Rose Bowl Preview

January 2, 2012 by staff 

Rose Bowl Preview, Where: The Rose Bowl, Pasadena, Calif. Time: 4:10 p.m. Monday.

TV: ESPN. Radio: AM-620. Tickets: Sold out. Line: Oregon by 6.

Series: UW leads, 3-1. Coaches: Wisconsin’s Bret Bielema (60-18); Oregon’s Chip Kelly (33-6).

Television – ESPN with Brent Musberger (play-by-play), Kirk Herbstreit (analysis) and Erin Andrews (sideline).

Radio – AM-620 in Milwaukee and a state network with Matt Lepay (play-by-play) and Mike Lucas (analysis).

NICKEL FOR YOUR THOUGHTS: Few defenses have been able to contain the plethora of speedy playmakers Oregon has at multiple positions. UW’s defensive coaches normally prefer to remain in their base 4-3-4 whenever possible, even against spread teams. That probably won’t work against the Ducks, who have more overall speed than any team UW has faced this season. Cornerback Peniel Jean was solid in the nickel package (4-2-5) during the regular season, but UW’s best alignment would be Antonio Fenelus and Marcus Cromartie at cornerback, safety Shelton Johnson in the slot and Aaron Henry and Dezmen Southward as the deep safeties.

Johnson has played cornerback and safety and played well down the stretch. He is tied for the team lead in interceptions (four) and is fourth on the team in tackles (51). He had an interception in each of UW’s last three games.

NO QUICK STRIKES: Oregon uses a breakneck pace and big plays to get defenders out of position and ultimately wear them down. Of the Ducks’ 75 touchdown drives, 41 have lasted two minutes or less. That includes 13 drives of one minute or less. “Guys start standing up a little more, stop bending their knees,” UW defensive tackle Patrick Butrym said when asked to identify signs of fatigue in defenders. “(They) don’t run to the ball as hard.”

When Oregon reaches the red zone, UW’s defense must force field-goal attempts. The Ducks have scored on 86% of their red-zone chances (54 of 63), but the percentage of touchdowns drops to 76% (48 of 63). By comparison, UW has scored touchdowns on 87% of its trips into the red zone (61 of 70).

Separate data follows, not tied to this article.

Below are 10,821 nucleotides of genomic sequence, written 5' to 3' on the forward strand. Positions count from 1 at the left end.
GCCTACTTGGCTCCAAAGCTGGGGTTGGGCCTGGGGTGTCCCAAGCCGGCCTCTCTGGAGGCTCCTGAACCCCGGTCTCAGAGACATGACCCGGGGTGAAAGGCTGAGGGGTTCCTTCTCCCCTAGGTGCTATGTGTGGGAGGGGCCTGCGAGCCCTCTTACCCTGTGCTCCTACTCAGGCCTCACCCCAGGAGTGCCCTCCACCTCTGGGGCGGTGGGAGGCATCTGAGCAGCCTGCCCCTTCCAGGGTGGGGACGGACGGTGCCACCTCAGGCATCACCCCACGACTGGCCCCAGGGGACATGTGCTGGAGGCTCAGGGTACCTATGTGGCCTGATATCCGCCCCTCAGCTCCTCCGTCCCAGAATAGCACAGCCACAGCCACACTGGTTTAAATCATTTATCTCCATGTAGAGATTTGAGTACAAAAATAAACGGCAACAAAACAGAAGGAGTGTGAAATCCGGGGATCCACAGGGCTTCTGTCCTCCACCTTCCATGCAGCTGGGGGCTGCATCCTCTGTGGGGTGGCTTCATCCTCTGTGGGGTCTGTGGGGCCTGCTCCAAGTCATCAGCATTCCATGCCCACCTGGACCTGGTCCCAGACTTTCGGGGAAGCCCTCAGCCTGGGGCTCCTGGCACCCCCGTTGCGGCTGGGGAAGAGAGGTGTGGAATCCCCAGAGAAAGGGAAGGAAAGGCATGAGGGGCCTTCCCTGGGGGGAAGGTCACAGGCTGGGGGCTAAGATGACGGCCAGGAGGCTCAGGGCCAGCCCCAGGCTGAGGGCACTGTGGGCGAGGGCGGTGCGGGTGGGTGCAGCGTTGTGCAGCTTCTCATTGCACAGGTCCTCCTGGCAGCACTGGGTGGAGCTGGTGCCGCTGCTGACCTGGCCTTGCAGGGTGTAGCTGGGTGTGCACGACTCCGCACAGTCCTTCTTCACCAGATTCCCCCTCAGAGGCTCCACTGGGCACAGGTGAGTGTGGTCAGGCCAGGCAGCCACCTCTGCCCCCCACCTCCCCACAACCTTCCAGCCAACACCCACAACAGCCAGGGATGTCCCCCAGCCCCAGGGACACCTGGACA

STAY OUT OF THIRD AND LONG: UW quarterback Russell Wilson can anticipate the blitz before the snap and avoid pressure with his feet. However, Oregon is third nationally in sacks per game (3.3). The last thing UW needs is to put Wilson in obvious passing situations and allow the Ducks to ignore the run.

The Ducks use multiple fronts and use a variety of blitzes, including complex zone blitzes, to confuse linemen and the quarterbacks. They often blitz two defenders through the same gap, one after another, to outman blockers. It will be essential for the linemen, as well as Wilson, to make precise pre-snap reads to identify the potential blitzers. Communication among the linemen and tight ends must be consistent.

“Definitely stop them on first down and make it second- and third-and-long,” Oregon linebacker Michael Clay said of the Ducks’ plan to stop UW. “And take a lot of their key bread-and-butter plays out so they have to go to the high passing game. I think with our defensive line we’ll pin (their) ears back and get to them if they have to go third-and-long.”

FORCE MISTAKES: UW wasn’t able to force a turnover in the Rose Bowl loss to TCU last season. The Badgers must take the ball away from Oregon, which has suffered 18 turnovers (12 fumbles and six interceptions). UW has forced 24 turnovers (15 interceptions, nine fumbles), with 21 coming in the last nine games. The Badgers have turned 17 of those 21 turnovers into touchdowns.

“I think it all starts with pursuit and attitude,” linebacker Chris Borland said. “When you’ve got guys running to the ball and hitting hard, the ball seems to pop loose. It’s all positive when you have guys running to the ball and being aggressive.”

The Badgers are 6-3 in bowl games against teams currently in the Pacific 12. The last bowl loss for UW against a team in the Pacific 12 was the 1963 Rose Bowl. Top-ranked USC defeated No. 2 UW, 42-37.

This is the fifth meeting between UW and Oregon but the first since the 2001 season and the first in a bowl game.

The 2000 and 2001 games were entertaining and went down to the wire, with the first game in Madison and the rematch in Eugene.

In 2000, UW tailback Michael Bennett introduced himself to the nation by rushing for 290 yards in a 27-23 victory.

Quarterback Brooks Bollinger scored the winning touchdown with 5 minutes 25 seconds left after a long run by Bennett.

Cornerback Jamar Fletcher sealed the victory with an interception, his third of the game against Joey Harrington.

Harrington led the Ducks to a 31-28 victory in 2001. Harrington passed for 278 yards and three touchdowns and rushed for another, the game-winner with 4:03 left.

Jim Sorgi, who completed 16 of 32 passes for 231 yards and two touchdowns, drove UW to the Oregon 47 in the final minutes. However, Sorgi threw four consecutive incompletions and the Ducks held on for the victory.

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